Brecciated Lava Agate

Brecciated Lava Agate

This stone was cut as a geological oddity, rather than as a gemstone. I doubt it will ever be set as part of a piece of jewelry.

First, you notice three jagged shards or pieces on the left side of the rainbow shaped stone. These shards are from hardened lava that was broken and fell into a crack in the lava surrounding the shards. The lava, which was initially molten and then hardened, was at some later point in time broken by tectonic forces or by volcanic explosion or lifted by rising magma. The crack and the shards were later (How much later, you ask? How the hell would I know?!!) filled in by a silica solution or silica gel that subsequently crystallized and formed the brown material surrounding the three shards.

The surrounding material is chalcedony (a micro-crystalline quartz structure). Chalcedony is a common material in many agates and can be clear, translucent, or colored. It is common in many semi-precious stones and in many agates. At the right edge of the chalcedony that filled the crack, a later silica solution or gel with additional mineralization providing color created the banded agate that is seen along the chalcedony boundary.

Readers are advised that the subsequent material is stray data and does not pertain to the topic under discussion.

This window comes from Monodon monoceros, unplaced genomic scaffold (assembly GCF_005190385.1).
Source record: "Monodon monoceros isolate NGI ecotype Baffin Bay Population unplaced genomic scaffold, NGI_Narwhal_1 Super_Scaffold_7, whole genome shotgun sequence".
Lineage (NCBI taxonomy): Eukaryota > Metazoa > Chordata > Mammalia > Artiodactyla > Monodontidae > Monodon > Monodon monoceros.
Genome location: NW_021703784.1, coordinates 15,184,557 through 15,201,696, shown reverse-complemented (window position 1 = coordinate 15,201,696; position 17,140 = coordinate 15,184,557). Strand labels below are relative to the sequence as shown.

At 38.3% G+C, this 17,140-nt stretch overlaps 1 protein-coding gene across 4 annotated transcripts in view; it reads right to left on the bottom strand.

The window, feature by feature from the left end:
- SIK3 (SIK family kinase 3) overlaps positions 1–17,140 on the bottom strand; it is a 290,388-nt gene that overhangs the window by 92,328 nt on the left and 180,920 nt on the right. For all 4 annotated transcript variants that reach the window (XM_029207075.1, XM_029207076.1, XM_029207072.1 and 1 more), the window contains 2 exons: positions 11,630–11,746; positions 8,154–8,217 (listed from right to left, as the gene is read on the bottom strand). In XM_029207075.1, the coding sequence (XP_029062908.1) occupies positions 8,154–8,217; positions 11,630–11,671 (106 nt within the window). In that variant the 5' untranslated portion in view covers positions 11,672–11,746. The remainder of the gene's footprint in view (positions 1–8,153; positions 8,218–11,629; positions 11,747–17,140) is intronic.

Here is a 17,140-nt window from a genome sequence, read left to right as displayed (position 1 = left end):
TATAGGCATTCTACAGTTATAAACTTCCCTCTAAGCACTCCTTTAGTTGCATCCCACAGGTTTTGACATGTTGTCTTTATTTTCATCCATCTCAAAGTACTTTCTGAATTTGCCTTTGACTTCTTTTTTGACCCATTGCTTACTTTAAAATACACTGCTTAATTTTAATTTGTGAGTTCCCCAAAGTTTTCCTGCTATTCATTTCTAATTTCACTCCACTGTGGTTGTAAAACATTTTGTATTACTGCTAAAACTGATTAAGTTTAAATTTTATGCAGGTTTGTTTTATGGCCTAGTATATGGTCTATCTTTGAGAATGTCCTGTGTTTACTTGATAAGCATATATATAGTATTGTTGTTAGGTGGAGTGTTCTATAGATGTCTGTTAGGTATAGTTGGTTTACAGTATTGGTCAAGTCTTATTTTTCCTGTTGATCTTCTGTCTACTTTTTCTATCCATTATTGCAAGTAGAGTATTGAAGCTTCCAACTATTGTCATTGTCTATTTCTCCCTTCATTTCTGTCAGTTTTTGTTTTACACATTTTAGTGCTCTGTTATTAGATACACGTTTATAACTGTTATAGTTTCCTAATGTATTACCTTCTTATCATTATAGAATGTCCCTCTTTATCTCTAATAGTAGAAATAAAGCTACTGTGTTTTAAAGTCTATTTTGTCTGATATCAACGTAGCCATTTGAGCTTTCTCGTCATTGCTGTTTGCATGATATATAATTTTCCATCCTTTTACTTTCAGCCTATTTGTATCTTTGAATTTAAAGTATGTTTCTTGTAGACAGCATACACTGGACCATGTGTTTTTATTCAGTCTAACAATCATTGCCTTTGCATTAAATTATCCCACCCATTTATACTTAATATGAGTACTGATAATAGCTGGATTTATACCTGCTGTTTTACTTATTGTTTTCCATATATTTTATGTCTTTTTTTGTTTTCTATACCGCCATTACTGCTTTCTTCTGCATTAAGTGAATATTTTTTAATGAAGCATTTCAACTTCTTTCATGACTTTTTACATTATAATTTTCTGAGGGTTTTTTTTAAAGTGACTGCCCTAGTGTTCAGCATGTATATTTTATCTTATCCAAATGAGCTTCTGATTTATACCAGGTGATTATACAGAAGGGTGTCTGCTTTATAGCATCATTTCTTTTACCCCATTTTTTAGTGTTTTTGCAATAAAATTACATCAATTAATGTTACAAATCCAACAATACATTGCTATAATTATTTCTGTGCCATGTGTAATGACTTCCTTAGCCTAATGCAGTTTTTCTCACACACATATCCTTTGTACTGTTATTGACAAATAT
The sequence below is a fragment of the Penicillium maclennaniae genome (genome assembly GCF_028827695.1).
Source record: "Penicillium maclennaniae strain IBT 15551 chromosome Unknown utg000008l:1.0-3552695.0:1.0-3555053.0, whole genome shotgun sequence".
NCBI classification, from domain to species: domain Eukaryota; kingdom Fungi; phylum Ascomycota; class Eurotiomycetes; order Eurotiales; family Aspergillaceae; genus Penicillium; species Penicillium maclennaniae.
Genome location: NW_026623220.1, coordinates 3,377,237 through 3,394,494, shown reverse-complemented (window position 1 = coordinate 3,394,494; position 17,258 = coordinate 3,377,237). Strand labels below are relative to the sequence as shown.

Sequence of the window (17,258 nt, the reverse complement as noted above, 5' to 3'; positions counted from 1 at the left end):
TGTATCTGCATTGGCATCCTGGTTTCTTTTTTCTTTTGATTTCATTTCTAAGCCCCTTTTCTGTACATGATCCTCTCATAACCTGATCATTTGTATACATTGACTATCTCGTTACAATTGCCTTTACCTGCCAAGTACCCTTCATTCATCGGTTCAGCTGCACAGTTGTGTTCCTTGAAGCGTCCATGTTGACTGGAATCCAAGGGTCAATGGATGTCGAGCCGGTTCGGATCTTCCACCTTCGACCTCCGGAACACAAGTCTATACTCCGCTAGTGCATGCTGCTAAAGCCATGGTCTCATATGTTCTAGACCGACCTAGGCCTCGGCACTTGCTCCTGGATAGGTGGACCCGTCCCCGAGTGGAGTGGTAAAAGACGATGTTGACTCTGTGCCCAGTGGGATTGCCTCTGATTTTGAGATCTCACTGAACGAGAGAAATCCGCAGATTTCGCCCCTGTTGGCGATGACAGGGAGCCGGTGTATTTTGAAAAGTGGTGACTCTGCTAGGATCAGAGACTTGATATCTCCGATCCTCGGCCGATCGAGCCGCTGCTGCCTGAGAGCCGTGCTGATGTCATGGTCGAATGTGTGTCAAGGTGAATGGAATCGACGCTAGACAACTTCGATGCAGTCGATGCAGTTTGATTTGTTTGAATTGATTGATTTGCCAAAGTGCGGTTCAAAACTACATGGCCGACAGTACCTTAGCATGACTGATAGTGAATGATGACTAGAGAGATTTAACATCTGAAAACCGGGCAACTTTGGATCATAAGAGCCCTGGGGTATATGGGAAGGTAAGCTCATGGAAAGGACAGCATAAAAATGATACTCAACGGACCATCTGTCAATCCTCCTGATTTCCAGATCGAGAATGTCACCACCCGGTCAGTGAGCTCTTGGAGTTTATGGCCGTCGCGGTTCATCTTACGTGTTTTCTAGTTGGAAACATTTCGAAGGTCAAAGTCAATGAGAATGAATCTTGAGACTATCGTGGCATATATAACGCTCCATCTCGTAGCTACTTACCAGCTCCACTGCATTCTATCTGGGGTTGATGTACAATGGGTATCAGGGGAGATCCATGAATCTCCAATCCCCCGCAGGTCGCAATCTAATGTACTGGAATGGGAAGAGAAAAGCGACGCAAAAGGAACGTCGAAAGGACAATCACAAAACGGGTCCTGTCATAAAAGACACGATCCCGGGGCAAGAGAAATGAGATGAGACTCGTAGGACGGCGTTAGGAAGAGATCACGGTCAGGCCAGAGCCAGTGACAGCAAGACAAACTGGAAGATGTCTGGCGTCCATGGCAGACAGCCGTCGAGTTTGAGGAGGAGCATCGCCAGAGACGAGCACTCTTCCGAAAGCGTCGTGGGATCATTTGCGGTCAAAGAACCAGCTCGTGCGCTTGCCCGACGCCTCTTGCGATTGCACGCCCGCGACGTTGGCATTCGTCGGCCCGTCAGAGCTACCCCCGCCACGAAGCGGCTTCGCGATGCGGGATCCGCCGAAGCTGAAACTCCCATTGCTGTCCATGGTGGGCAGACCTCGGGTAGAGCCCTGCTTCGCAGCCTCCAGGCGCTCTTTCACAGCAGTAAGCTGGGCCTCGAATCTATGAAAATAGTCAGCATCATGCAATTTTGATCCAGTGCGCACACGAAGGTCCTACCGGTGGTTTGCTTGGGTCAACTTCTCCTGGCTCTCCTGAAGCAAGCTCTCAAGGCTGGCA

If you look to the right of the agate bands on the far right side of the stone you will see a jagged dark line forming another boundary, this time with lava on the right side being the other side of the crack being filled. The lava is brown with light colored flecks or dots. This silica agate banding cemented the chalcedony to the lava on the other side of the crack. Scientists have no real idea how long these successive complicated processes take. No one, to my knowledge, has yet created a man-made agate.

Rock #4528


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